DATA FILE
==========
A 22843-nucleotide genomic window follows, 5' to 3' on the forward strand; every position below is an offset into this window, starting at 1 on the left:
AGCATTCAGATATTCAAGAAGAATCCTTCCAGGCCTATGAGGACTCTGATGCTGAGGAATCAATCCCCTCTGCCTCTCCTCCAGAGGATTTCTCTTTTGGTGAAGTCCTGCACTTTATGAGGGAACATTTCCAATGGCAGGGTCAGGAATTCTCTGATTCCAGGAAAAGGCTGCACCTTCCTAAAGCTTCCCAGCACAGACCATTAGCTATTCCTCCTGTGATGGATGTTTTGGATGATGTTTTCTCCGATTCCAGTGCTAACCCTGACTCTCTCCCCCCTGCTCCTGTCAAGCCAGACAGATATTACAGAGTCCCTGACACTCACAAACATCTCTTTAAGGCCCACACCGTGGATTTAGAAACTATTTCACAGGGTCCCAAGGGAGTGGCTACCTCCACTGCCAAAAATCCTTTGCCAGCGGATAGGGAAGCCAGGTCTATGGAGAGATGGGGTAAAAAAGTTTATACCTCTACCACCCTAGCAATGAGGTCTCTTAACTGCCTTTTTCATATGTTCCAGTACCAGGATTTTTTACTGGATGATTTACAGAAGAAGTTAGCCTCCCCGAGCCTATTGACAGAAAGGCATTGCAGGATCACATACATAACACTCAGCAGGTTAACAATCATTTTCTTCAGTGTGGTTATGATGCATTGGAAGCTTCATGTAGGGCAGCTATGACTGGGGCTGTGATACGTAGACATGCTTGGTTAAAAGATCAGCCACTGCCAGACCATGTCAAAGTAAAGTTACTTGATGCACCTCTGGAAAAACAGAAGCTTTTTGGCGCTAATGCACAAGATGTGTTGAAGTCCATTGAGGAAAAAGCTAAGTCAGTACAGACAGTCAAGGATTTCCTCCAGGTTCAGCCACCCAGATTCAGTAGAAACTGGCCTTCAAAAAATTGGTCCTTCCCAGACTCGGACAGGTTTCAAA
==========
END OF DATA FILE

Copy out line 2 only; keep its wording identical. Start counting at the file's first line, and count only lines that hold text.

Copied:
AGCATTCAGATATTCAAGAAGAATCCTTCCAGGCCTATGAGGACTCTGATGCTGAGGAATCAATCCCCTCTGCCTCTCCTCCAGAGGATTTCTCTTTTGGTGAAGTCCTGCACTTTATGAGGGAACATTTCCAATGGCAGGGTCAGGAATTCTCTGATTCCAGGAAAAGGCTGCACCTTCCTAAAGCTTCCCAGCACAGACCATTAGCTATTCCTCCTGTGATGGATGTTTTGGATGATGTTTTCTCCGATTCCAGTGCTAACCCTGACTCTCTCCCCCCTGCTCCTGTCAAGCCAGACAGATATTACAGAGTCCCTGACACTCACAAACATCTCTTTAAGGCCCACACCGTGGATTTAGAAACTATTTCACAGGGTCCCAAGGGAGTGGCTACCTCCACTGCCAAAAATCCTTTGCCAGCGGATAGGGAAGCCAGGTCTATGGAGAGATGGGGTAAAAAAGTTTATACCTCTACCACCCTAGCAATGAGGTCTCTTAACTGCCTTTTTCATATGTTCCAGTACCAGGATTTTTTACTGGATGATTTACAGAAGAAGTTAGCCTCCCCGAGCCTATTGACAGAAAGGCATTGCAGGATCACATACATAACACTCAGCAGGTTAACAATCATTTTCTTCAGTGTGGTTATGATGCATTGGAAGCTTCATGTAGGGCAGCTATGACTGGGGCTGTGATACGTAGACATGCTTGGTTAAAAGATCAGCCACTGCCAGACCATGTCAAAGTAAAGTTACTTGATGCACCTCTGGAAAAACAGAAGCTTTTTGGCGCTAATGCACAAGATGTGTTGAAGTCCATTGAGGAAAAAGCTAAGTCAGTACAGACAGTCAAGGATTTCCTCCAGGTTCAGCCACCCAGATTCAGTAGAAACTGGCCTTCAAAAAATTGGTCCTTCCCAGACTCGGACAGGTTTCAAA